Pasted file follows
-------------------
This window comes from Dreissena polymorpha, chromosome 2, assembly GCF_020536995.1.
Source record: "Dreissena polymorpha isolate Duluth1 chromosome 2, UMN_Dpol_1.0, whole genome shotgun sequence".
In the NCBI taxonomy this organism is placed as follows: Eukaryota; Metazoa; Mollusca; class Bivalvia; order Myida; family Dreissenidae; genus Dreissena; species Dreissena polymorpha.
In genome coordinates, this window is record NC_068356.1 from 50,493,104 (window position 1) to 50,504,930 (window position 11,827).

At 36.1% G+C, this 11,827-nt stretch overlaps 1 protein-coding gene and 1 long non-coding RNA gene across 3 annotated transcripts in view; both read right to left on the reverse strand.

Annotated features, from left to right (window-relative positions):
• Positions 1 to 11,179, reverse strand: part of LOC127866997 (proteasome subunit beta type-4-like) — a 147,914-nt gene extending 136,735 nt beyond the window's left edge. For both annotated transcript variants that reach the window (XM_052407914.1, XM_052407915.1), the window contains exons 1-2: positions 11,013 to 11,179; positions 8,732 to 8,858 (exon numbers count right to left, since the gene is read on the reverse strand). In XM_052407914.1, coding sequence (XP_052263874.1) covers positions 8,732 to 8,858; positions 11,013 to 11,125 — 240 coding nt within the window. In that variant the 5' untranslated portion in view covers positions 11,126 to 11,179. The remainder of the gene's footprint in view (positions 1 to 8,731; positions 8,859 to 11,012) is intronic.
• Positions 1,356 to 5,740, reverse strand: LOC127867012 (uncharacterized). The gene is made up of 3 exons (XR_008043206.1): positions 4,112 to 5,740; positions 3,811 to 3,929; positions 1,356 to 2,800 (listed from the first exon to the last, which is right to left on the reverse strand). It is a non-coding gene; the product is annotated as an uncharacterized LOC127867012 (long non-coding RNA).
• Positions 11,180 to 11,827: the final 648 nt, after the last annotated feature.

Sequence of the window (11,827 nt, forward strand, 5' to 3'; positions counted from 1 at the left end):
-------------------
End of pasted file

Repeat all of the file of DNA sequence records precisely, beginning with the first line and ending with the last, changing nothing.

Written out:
This window comes from Dreissena polymorpha, chromosome 2, assembly GCF_020536995.1.
Source record: "Dreissena polymorpha isolate Duluth1 chromosome 2, UMN_Dpol_1.0, whole genome shotgun sequence".
In the NCBI taxonomy this organism is placed as follows: Eukaryota; Metazoa; Mollusca; class Bivalvia; order Myida; family Dreissenidae; genus Dreissena; species Dreissena polymorpha.
In genome coordinates, this window is record NC_068356.1 from 50,493,104 (window position 1) to 50,504,930 (window position 11,827).

At 36.1% G+C, this 11,827-nt stretch overlaps 1 protein-coding gene and 1 long non-coding RNA gene across 3 annotated transcripts in view; both read right to left on the reverse strand.

Annotated features, from left to right (window-relative positions):
• Positions 1 to 11,179, reverse strand: part of LOC127866997 (proteasome subunit beta type-4-like) — a 147,914-nt gene extending 136,735 nt beyond the window's left edge. For both annotated transcript variants that reach the window (XM_052407914.1, XM_052407915.1), the window contains exons 1-2: positions 11,013 to 11,179; positions 8,732 to 8,858 (exon numbers count right to left, since the gene is read on the reverse strand). In XM_052407914.1, coding sequence (XP_052263874.1) covers positions 8,732 to 8,858; positions 11,013 to 11,125 — 240 coding nt within the window. In that variant the 5' untranslated portion in view covers positions 11,126 to 11,179. The remainder of the gene's footprint in view (positions 1 to 8,731; positions 8,859 to 11,012) is intronic.
• Positions 1,356 to 5,740, reverse strand: LOC127867012 (uncharacterized). The gene is made up of 3 exons (XR_008043206.1): positions 4,112 to 5,740; positions 3,811 to 3,929; positions 1,356 to 2,800 (listed from the first exon to the last, which is right to left on the reverse strand). It is a non-coding gene; the product is annotated as an uncharacterized LOC127867012 (long non-coding RNA).
• Positions 11,180 to 11,827: the final 648 nt, after the last annotated feature.

Sequence of the window (11,827 nt, forward strand, 5' to 3'; positions counted from 1 at the left end):